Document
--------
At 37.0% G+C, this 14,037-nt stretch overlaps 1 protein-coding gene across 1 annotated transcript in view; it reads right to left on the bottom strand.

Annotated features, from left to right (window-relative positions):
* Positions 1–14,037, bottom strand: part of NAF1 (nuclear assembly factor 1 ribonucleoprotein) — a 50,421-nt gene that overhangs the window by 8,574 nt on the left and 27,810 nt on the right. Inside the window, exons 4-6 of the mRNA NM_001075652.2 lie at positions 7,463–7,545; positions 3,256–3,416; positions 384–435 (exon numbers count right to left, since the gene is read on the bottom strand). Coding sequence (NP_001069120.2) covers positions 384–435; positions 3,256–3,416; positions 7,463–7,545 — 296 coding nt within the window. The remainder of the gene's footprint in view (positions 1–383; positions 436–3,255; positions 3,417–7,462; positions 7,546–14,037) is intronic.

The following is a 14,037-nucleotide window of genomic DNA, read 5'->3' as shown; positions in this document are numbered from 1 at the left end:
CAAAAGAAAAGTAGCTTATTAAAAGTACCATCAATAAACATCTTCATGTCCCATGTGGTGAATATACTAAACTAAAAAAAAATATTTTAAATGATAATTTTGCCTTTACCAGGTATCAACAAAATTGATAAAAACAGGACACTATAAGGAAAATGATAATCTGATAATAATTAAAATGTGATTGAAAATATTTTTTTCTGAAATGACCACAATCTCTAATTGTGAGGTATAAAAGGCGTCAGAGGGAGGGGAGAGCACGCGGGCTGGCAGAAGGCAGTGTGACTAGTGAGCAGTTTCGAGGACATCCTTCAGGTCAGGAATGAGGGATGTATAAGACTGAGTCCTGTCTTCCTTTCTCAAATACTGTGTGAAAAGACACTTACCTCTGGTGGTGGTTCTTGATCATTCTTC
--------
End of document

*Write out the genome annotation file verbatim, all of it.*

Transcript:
At 37.0% G+C, this 14,037-nt stretch overlaps 1 protein-coding gene across 1 annotated transcript in view; it reads right to left on the bottom strand.

Annotated features, from left to right (window-relative positions):
* Positions 1–14,037, bottom strand: part of NAF1 (nuclear assembly factor 1 ribonucleoprotein) — a 50,421-nt gene that overhangs the window by 8,574 nt on the left and 27,810 nt on the right. Inside the window, exons 4-6 of the mRNA NM_001075652.2 lie at positions 7,463–7,545; positions 3,256–3,416; positions 384–435 (exon numbers count right to left, since the gene is read on the bottom strand). Coding sequence (NP_001069120.2) covers positions 384–435; positions 3,256–3,416; positions 7,463–7,545 — 296 coding nt within the window. The remainder of the gene's footprint in view (positions 1–383; positions 436–3,255; positions 3,417–7,462; positions 7,546–14,037) is intronic.

The following is a 14,037-nucleotide window of genomic DNA, read 5'->3' as shown; positions in this document are numbered from 1 at the left end:
CAAAAGAAAAGTAGCTTATTAAAAGTACCATCAATAAACATCTTCATGTCCCATGTGGTGAATATACTAAACTAAAAAAAAATATTTTAAATGATAATTTTGCCTTTACCAGGTATCAACAAAATTGATAAAAACAGGACACTATAAGGAAAATGATAATCTGATAATAATTAAAATGTGATTGAAAATATTTTTTTCTGAAATGACCACAATCTCTAATTGTGAGGTATAAAAGGCGTCAGAGGGAGGGGAGAGCACGCGGGCTGGCAGAAGGCAGTGTGACTAGTGAGCAGTTTCGAGGACATCCTTCAGGTCAGGAATGAGGGATGTATAAGACTGAGTCCTGTCTTCCTTTCTCAAATACTGTGTGAAAAGACACTTACCTCTGGTGGTGGTTCTTGATCATTCTTC